Sunday, 19 April 2015

Film Review: The Breakfast Club


The other day I finally got round to watching the 80s classic The Breakfast Club, and as I haven't done a review in a good long while I thought I'd blabber on briefly about it here. It's probably a bit unrealistic to call this a 'review', so instead let's just say here are my thoughts on and immediate reaction to the film.

First of all, I had a lot of expectations for this movie, not least because of the sheer number of gifs and screenshots Tumblr has yielded of it over the years. I knew I was getting myself in for some angsty teenage all-American drama, which is pretty much what it is at the outset: the premise is that a group of five students, who aren't total strangers but all come from different cliques, have to turn up to school on a Saturday morning for detention. They seem to have nothing in common - there's the beautiful Claire Standish (a 'princess'), the state champion wrestler Andrew Clarke (an 'athlete'), the bookish Brian Johnson (a 'brain'), the reclusive outcast Allison Reynolds (a 'basket case') and the rebellious John Bender (a 'criminal'). But as the day goes on they begin to open up to each other, talking and often arguing, eventually discovering more secrets than they ever imagined they could be hiding. But no spoilers: this is a review, not a plot summary.

What I wasn't quite prepared for with this movie was the sheer intensity. There were so many scenes where I was on the edge of my seat or hiding behind my fingers, just from the incredible tension between the characters. I assumed they would all fit neatly into the stereotypes that so neatly sum them up at the beginning of the movie, and to a certain extent they did, but at the same time they seemed so much more real than my first impressions - their reactions to the various situations were so unexpected and genuine, but at the same time totally relatable as a teenager. In my opinion all the actors did an incredible job of capturing the essence of teenagerdom: sometimes they're moody and sullen, sometimes they act irrationally, sometimes they're just bored and sometimes - to use Tumblr lingo - the feels are too much.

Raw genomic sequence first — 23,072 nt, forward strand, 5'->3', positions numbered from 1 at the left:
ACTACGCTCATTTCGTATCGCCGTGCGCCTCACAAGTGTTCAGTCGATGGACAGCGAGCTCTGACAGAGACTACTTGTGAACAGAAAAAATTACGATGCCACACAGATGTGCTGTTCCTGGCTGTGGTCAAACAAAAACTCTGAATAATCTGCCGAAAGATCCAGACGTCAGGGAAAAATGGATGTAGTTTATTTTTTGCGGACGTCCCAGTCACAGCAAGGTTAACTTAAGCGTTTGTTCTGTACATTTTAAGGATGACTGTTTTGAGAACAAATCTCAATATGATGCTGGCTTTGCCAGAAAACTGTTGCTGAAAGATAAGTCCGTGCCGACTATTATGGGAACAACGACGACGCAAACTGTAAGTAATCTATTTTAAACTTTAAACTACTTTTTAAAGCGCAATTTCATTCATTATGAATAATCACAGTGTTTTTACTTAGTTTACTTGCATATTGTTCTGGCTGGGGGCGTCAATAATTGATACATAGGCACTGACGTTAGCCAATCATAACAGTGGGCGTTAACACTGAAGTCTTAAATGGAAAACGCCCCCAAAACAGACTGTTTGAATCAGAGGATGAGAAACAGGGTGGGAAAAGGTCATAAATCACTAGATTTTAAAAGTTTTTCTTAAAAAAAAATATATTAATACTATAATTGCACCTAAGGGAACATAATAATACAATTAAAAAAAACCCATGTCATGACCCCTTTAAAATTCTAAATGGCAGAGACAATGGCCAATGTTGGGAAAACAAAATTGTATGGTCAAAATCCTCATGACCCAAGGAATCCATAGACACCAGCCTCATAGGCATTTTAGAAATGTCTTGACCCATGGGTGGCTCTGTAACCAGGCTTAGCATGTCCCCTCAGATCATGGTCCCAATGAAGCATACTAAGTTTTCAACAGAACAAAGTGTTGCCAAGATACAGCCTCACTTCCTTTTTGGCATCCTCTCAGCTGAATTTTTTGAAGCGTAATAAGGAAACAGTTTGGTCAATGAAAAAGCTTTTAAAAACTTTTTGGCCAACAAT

Aside from the really well done character exploration and development, maybe I was missing something but I felt like the movie didn't really go anywhere, despite the few marginally out of context scenes of them all running around the school, which provided some much needed physical movement for the visuals - it was all very much about the characters as people and not so much their actions. That's not a criticism, since I very much enjoyed the psychological depth it went into as a consequence.

I was also pleased to discover that the movie deals with a number of social issues, such as stereotyping, class inequality, bullying, social pressures to perform etc etc, basically everything everyone who has ever been a teenager will understand, but dealt with with such sensitivity and realism that it didn't seem stereotypical and forced. It wasn't so much a movie about these issues as a theme, but they were introduced in a very realistic and personal way, namely through the characters' own honest and often painful confessions.

In conclusion, I would definitely recommend The Breakfast Club to anyone who has ever been a teenager or really just wants to watch something with a healthy dose of realism and good acting.

Rating: 8/10


No comments:

Post a Comment